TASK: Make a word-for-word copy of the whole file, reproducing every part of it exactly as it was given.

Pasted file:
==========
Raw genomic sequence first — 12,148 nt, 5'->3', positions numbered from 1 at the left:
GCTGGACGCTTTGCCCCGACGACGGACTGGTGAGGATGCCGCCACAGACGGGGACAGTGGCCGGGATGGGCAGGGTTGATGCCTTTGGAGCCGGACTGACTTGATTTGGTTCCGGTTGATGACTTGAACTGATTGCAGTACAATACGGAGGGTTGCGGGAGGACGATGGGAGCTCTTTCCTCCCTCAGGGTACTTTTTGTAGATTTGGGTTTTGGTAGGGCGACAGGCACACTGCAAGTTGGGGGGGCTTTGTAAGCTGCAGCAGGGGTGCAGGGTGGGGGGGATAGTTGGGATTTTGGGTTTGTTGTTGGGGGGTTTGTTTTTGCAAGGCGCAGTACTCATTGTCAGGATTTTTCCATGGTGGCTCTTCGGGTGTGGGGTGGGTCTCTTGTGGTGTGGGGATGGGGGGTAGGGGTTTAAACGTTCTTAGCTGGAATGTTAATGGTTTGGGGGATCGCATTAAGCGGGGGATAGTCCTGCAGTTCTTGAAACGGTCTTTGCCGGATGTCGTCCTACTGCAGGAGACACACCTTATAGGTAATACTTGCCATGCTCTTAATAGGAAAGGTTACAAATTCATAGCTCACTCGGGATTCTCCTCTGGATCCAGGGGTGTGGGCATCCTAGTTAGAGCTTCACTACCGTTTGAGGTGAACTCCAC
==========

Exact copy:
Raw genomic sequence first — 12,148 nt, 5'->3', positions numbered from 1 at the left:
GCTGGACGCTTTGCCCCGACGACGGACTGGTGAGGATGCCGCCACAGACGGGGACAGTGGCCGGGATGGGCAGGGTTGATGCCTTTGGAGCCGGACTGACTTGATTTGGTTCCGGTTGATGACTTGAACTGATTGCAGTACAATACGGAGGGTTGCGGGAGGACGATGGGAGCTCTTTCCTCCCTCAGGGTACTTTTTGTAGATTTGGGTTTTGGTAGGGCGACAGGCACACTGCAAGTTGGGGGGGCTTTGTAAGCTGCAGCAGGGGTGCAGGGTGGGGGGGATAGTTGGGATTTTGGGTTTGTTGTTGGGGGGTTTGTTTTTGCAAGGCGCAGTACTCATTGTCAGGATTTTTCCATGGTGGCTCTTCGGGTGTGGGGTGGGTCTCTTGTGGTGTGGGGATGGGGGGTAGGGGTTTAAACGTTCTTAGCTGGAATGTTAATGGTTTGGGGGATCGCATTAAGCGGGGGATAGTCCTGCAGTTCTTGAAACGGTCTTTGCCGGATGTCGTCCTACTGCAGGAGACACACCTTATAGGTAATACTTGCCATGCTCTTAATAGGAAAGGTTACAAATTCATAGCTCACTCGGGATTCTCCTCTGGATCCAGGGGTGTGGGCATCCTAGTTAGAGCTTCACTACCGTTTGAGGTGAACTCCAC